Aggressive Regionalism: Commentary
10. Herbert M. Parker and D. F. Shaw, Hanford Literature
Late in 1942 representatives of the Manhattan Project arrived in Washington to find a place where the U.S. Army and the DuPont corporation could build a factory for producing plutonium for atomic weapons for use in World War Two. They selected a large tract of land along the Columbia River, between Priest Rapids and the confluence of the Yakima River, and evicted the inhabitants in early 1943. Importing a work force of about 50,000 people, the Army and DuPont constructed the world’s first full-scale production reactors, a host of other processing buildings, and the entire town of Richland. Even though most of the construction work force left before the war’s end, the project attracted a wide variety of newcomers to the region. It also transformed a largely rural economy, society, and culture into something more industrial, urban, and high-tech.
In September of 1944 the Hanford site began producing plutonium and polluting the nearby environs with liquid, solid, and gaseous wastes. In less than a year Hanford plutonium had been used in the bombs detonated in the Trinity Test (July 16, 1945) and at Nagasaki, Japan (August 9, 1945). The pace of production (and pollution) slowed with the war’s end, but by late 1946 Hanford was accelerating manufacturing anew. As the United States entered the Cold War and determined that it would rely on nuclear weapons in confronting the Soviet Union, Hanford served as its only supplier of plutonium until the early 1950s. Between 1947 and 1964 the site not only continued to expand production but also diversified so that by 1966 one of its nine reactors produced electricity for regional utilities. After 1964, however, Hanford went through fits of contraction during which its role in America’s nuclear weapons program declined. After a final bout of plutonium production between 1982 and 1987, the site ceased manufacturing weapons-grade fuel, and gradually turned to clean-up as its major mission (Sanger 1995; Gerber 1992).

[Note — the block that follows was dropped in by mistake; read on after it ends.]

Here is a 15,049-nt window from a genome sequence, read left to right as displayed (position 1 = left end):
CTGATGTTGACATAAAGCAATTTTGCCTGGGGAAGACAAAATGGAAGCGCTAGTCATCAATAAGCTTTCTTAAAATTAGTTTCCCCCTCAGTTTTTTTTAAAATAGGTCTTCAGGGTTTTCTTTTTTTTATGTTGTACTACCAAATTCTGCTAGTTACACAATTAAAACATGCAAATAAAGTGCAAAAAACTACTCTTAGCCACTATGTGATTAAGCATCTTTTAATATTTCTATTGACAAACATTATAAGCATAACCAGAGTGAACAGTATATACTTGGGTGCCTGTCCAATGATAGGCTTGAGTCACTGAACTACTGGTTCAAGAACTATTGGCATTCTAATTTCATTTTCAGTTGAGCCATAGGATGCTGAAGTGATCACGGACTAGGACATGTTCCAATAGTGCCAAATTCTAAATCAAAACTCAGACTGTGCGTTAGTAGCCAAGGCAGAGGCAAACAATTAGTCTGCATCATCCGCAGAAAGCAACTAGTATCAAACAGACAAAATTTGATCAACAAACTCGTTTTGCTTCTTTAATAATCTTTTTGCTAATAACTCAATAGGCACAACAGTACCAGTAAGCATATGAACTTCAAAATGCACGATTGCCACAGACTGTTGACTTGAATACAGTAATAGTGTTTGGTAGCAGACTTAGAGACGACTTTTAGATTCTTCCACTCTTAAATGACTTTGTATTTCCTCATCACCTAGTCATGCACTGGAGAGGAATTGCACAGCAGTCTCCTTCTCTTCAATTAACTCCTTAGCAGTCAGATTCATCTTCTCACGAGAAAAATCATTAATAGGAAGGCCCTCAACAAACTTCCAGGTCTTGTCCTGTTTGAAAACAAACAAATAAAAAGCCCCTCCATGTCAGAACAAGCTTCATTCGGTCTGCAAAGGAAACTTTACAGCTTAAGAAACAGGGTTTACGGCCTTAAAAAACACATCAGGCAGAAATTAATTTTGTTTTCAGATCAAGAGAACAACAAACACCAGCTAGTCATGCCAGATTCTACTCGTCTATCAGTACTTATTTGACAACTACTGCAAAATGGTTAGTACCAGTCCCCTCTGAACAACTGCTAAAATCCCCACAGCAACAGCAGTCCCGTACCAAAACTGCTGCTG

Over the years Hanford has directly and indirectly generated a tremendous amount of written material. The bureaucracies and companies that built and operated the site, like the sponsors of virtually all large, government-related projects in the period after 1940, produced an enormous amount of documentation—much of which remains classified. Some of this documentation discusses place, both the specific Hanford site and the broader region of the Pacific Northwest. However, the people who built and operated the plutonium factory generally came from outside the region, and to a certain extent the communities they created in and around the Tri-Cities area of Washington (Pasco, Kennewick, and Richland) remained separate enclaves within the Northwest with their own ways of doing and expressing things. Moreover, much information pertaining to production and pollution by the plant was meant to be secret, a fact that generated both a distinctive jargon for the site and a system of containing the spread of information. At least one scholar (Hales 1997) consequently interprets the language of documents generated at Hanford as part of an authoritarian system of social and thought control. This conclusion probably overreaches, largely because it does not take seriously enough the national-security contexts in which the site operated. Yet when health physicist Herbert M. Parker described a worrisome release of radioactive ruthenium to the environment around Hanford in the summer of 1954 (see the included texts), he chose his classified words with extraordinary care in order to minimize both the significance of the emission and the chance that the public would ever get wind of it.